In 1327, the inhabitants of Bury St Edmunds, angered by the abuses long committed against them by the Benedictine Abbey there, rose up in a ‘Great Riot’, attacked the buildings and assaulted the monks, tore up legal documents and carried away
“… gold and silver chalices, books, vestments and ornaments of the church, vessels, gold and silver spoons, cups and other household utensils and goods £500 in money and 3,000 florins, worth £500” (Calendar of Patent Rolls, Edward III, Vol 1, November 2nd 1327).
The Abbot was away in London, so the Prior, Peter de Clopton, and twelve monks were kidnapped and made to sign and seal a document indebting the Abbey to the sum of £10,000 and “a letter of release and quit-claim of all actions and suits of debts and trespasses” [ibid.] in favour of six citizens. Amongst these six was one named Ralph le Smeremongere.
Smere, or smear, is an old English word for fat, grease, tallow or lard, and a smeremongere, or smearmonger, is another word for a candle-maker, or chandler, (monger comes from Old Norse mangari, derived from Latin mango, a dealer or trader).
|and two candles|
Candles are an ancient method of lighting, and with this great age there has, inevitably, grown up a great deal of folklore about candles. If a maiden questions her lover’s intentions, she should push a needle through a candle and then light it. If the needle remains in the wick, his intentions are true, but if it falls out, he will be false. The same match should not be used to light three candles, as this will bring bad luck.
|Two more candlesticks|
In Lancashire there is a tradition of ‘leeting’ or ‘layting’ witches. If a person carries boughs of rowan and bay and a lighted candle up Pendle Hill on Halloween night, and can keep the candle alight for the hour between eleven and midnight, then witches will be unable to harm them for the next year.
|...and that makes four candles|
One particularly grisly 'candle' is the ‘Hand of Glory’, a hand taken from a hanged man and wrapped tightly in a winding sheet until drained of blood. The hand is then put in a pot with saltpetre, salt and long peppers for fifteen days, after which it is dried thoroughly. A candle is made from the fat of a hanged man, virgin wax and Lapland sesame, and this is gripped by the dead man’s hand.
|The Hand of Glory|
When the candle is lit, there are no locks that cannot be opened, sleepers will not awake, and by some accounts, the holder is invisible. The candle can only be put out with milk. (In some versions, it is the fingers of the hand itself that are lit). This legend grew out of a false folk-etymology on the French words for the Hand of Glory – la Main de Glorie, which is a misinterpretation of mandragora or mandrake. In an Anglo-Saxon manuscript of the Herbarium Apuleii Platonici from about 1050 CE, it is said that the mandrake “… shineth at night altogether like a lamp,” [See T O Cockayne Leechdoms, Wortcunning and Starcraft 1864 Vol 1, p. 245]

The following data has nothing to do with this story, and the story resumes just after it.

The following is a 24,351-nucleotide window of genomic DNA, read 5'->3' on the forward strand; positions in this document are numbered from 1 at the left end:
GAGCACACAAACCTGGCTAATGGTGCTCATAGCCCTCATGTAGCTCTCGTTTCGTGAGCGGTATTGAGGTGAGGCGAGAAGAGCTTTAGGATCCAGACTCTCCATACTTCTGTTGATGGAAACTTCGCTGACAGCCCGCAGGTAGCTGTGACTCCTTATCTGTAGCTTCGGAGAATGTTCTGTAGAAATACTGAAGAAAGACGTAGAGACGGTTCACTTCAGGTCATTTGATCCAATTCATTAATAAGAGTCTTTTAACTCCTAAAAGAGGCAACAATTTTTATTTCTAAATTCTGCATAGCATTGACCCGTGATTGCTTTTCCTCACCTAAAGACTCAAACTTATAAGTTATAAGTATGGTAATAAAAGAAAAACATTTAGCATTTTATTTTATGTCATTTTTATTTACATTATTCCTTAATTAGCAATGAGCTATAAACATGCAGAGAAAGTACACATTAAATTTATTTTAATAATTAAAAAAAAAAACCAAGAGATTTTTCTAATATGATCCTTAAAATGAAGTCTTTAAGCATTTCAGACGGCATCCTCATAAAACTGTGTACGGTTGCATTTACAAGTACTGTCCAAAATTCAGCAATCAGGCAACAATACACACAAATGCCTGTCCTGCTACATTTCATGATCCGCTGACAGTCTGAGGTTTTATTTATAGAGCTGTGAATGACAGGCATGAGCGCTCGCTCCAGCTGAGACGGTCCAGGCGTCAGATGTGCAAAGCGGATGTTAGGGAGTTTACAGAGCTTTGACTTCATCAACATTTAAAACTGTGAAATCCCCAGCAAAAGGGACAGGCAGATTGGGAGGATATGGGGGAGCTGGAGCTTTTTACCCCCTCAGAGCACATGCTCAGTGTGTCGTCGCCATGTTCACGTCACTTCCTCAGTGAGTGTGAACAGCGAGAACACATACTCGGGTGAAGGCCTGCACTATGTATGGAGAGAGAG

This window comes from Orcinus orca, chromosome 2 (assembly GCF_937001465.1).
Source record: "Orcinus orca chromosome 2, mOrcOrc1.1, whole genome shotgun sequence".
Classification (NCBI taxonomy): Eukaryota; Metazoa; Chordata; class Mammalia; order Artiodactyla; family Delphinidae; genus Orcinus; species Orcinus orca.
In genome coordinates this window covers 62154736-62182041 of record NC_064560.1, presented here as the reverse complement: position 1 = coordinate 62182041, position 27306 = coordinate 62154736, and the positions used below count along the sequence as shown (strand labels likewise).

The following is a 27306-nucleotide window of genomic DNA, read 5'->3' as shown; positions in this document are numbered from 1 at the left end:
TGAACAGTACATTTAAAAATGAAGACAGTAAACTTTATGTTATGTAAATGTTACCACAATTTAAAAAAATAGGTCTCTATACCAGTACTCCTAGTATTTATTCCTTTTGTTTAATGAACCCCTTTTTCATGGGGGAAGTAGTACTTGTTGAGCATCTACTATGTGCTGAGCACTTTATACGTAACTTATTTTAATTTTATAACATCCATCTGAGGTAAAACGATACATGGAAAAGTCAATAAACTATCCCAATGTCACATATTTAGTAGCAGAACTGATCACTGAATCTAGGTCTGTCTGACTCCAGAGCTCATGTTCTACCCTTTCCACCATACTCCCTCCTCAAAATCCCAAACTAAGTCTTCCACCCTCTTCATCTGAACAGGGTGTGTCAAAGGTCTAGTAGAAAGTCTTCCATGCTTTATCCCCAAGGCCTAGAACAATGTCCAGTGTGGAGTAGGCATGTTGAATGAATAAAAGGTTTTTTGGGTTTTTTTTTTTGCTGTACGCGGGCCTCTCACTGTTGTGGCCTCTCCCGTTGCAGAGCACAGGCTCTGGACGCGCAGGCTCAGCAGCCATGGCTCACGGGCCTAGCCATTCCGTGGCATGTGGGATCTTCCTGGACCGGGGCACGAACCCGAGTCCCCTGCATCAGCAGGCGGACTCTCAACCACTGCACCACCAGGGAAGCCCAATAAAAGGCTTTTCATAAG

|Mandrake - T O Cockayne Leechdoms, Wortcunning and Starcraft 1864|
The mandrake has a long history of its own. In The Jewish Wars by Josephus (c.75 CE), he writes about a flame coloured plant, the root of which cannot easily be taken, and the touch of which is certain death. He adds that when someone wants the root,
“… they dig a trench quite round about it, till the hidden part of the root be very small, they then tie a dog to it, and when the dog tries hard to follow him that tied him, this root is easily plucked up, but the dog dies immediately, as if it were instead of the man that would take the plant away.” (Josephus The Jewish Wars Book VII Ch. VI)
|Mandrake - Robert Dodoens A Nievve Herbal or Historie of Plants 1578|
In the Middle Ages this method of harvesting deadly roots had been applied to the mandrake, which was said to scream so horribly when uprooted that anyone hearing it would die.
“What with loathsome smells,And shrieks like mandrakes torn out of the earth”
Shakespeare Romeo and Juliet, Act IV Scene III
|Mandrake - Peter Schoeffer Herbarius Latinus 1484|
It was also said that the root of the mandrake resembled the shape of the human body, and if it was dressed in red and white and fed with a mixture of blood and milk it would do its owner’s bidding, tell the future, grant wishes and bring wealth. Obviously, such an item was very desirable, and a trade in mandrakes grew up, although as John Gerarde notes in The Herball 
“There have been many ridiculous tales brought up of this plant, whether of olde wives, or some runnagate surgeons or physickmongers, I know not, (a title bad inough for them)”
and goes on to say how some
“… idle drones that have little or nothing to do but eate and drinke, have bestowed some of their time in carving the roots of brionie, forming them to the shape of men & women, which falsifying practice hath confirmed the errour amongst the simple and unlearned people.”
|Mandrake - John Greville The Herball 1597|
So now you know. Don’t you dare go buying your mandrake roots from any old runnagate surgeons or physickmongers. But do make sure in future to purchase all your candles from your local smeremonger.